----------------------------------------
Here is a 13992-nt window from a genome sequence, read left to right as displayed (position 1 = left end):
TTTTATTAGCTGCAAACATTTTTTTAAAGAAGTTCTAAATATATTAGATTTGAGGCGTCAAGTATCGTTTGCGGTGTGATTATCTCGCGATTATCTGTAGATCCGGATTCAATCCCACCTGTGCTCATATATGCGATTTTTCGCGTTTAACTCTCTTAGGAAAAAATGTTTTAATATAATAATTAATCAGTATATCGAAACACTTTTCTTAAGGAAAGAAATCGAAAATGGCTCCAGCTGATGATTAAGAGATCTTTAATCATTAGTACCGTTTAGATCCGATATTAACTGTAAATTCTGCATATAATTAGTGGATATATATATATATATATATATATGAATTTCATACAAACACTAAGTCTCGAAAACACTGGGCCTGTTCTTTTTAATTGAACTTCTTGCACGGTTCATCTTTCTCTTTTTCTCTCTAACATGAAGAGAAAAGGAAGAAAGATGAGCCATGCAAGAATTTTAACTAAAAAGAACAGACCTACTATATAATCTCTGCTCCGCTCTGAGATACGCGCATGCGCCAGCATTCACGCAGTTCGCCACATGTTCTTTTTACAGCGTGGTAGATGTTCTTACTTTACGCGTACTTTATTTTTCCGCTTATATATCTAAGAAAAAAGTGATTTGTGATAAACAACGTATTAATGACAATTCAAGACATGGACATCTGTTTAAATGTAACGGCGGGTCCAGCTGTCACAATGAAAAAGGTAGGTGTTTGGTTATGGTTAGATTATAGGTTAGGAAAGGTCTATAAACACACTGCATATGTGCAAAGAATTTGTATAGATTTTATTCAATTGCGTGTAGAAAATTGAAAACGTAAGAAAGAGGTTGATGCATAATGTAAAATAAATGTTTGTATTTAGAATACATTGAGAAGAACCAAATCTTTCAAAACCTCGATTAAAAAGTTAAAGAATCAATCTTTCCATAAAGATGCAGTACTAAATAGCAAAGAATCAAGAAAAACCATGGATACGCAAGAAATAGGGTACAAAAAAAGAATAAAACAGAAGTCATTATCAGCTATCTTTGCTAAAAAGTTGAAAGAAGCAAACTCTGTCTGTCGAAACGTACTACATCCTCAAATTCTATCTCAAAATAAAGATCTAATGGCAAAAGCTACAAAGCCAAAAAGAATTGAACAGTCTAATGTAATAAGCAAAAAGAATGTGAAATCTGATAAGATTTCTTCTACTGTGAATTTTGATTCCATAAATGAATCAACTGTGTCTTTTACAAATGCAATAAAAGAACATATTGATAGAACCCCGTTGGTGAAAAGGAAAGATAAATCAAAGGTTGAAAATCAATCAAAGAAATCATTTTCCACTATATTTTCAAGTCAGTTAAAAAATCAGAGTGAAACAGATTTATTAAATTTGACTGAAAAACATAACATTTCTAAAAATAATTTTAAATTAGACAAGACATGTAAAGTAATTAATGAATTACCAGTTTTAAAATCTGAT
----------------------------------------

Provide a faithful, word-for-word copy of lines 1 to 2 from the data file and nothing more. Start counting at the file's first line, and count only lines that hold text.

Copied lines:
Here is a 13992-nt window from a genome sequence, read left to right as displayed (position 1 = left end):
TTTTATTAGCTGCAAACATTTTTTTAAAGAAGTTCTAAATATATTAGATTTGAGGCGTCAAGTATCGTTTGCGGTGTGATTATCTCGCGATTATCTGTAGATCCGGATTCAATCCCACCTGTGCTCATATATGCGATTTTTCGCGTTTAACTCTCTTAGGAAAAAATGTTTTAATATAATAATTAATCAGTATATCGAAACACTTTTCTTAAGGAAAGAAATCGAAAATGGCTCCAGCTGATGATTAAGAGATCTTTAATCATTAGTACCGTTTAGATCCGATATTAACTGTAAATTCTGCATATAATTAGTGGATATATATATATATATATATATATGAATTTCATACAAACACTAAGTCTCGAAAACACTGGGCCTGTTCTTTTTAATTGAACTTCTTGCACGGTTCATCTTTCTCTTTTTCTCTCTAACATGAAGAGAAAAGGAAGAAAGATGAGCCATGCAAGAATTTTAACTAAAAAGAACAGACCTACTATATAATCTCTGCTCCGCTCTGAGATACGCGCATGCGCCAGCATTCACGCAGTTCGCCACATGTTCTTTTTACAGCGTGGTAGATGTTCTTACTTTACGCGTACTTTATTTTTCCGCTTATATATCTAAGAAAAAAGTGATTTGTGATAAACAACGTATTAATGACAATTCAAGACATGGACATCTGTTTAAATGTAACGGCGGGTCCAGCTGTCACAATGAAAAAGGTAGGTGTTTGGTTATGGTTAGATTATAGGTTAGGAAAGGTCTATAAACACACTGCATATGTGCAAAGAATTTGTATAGATTTTATTCAATTGCGTGTAGAAAATTGAAAACGTAAGAAAGAGGTTGATGCATAATGTAAAATAAATGTTTGTATTTAGAATACATTGAGAAGAACCAAATCTTTCAAAACCTCGATTAAAAAGTTAAAGAATCAATCTTTCCATAAAGATGCAGTACTAAATAGCAAAGAATCAAGAAAAACCATGGATACGCAAGAAATAGGGTACAAAAAAAGAATAAAACAGAAGTCATTATCAGCTATCTTTGCTAAAAAGTTGAAAGAAGCAAACTCTGTCTGTCGAAACGTACTACATCCTCAAATTCTATCTCAAAATAAAGATCTAATGGCAAAAGCTACAAAGCCAAAAAGAATTGAACAGTCTAATGTAATAAGCAAAAAGAATGTGAAATCTGATAAGATTTCTTCTACTGTGAATTTTGATTCCATAAATGAATCAACTGTGTCTTTTACAAATGCAATAAAAGAACATATTGATAGAACCCCGTTGGTGAAAAGGAAAGATAAATCAAAGGTTGAAAATCAATCAAAGAAATCATTTTCCACTATATTTTCAAGTCAGTTAAAAAATCAGAGTGAAACAGATTTATTAAATTTGACTGAAAAACATAACATTTCTAAAAATAATTTTAAATTAGACAAGACATGTAAAGTAATTAATGAATTACCAGTTTTAAAATCTGAT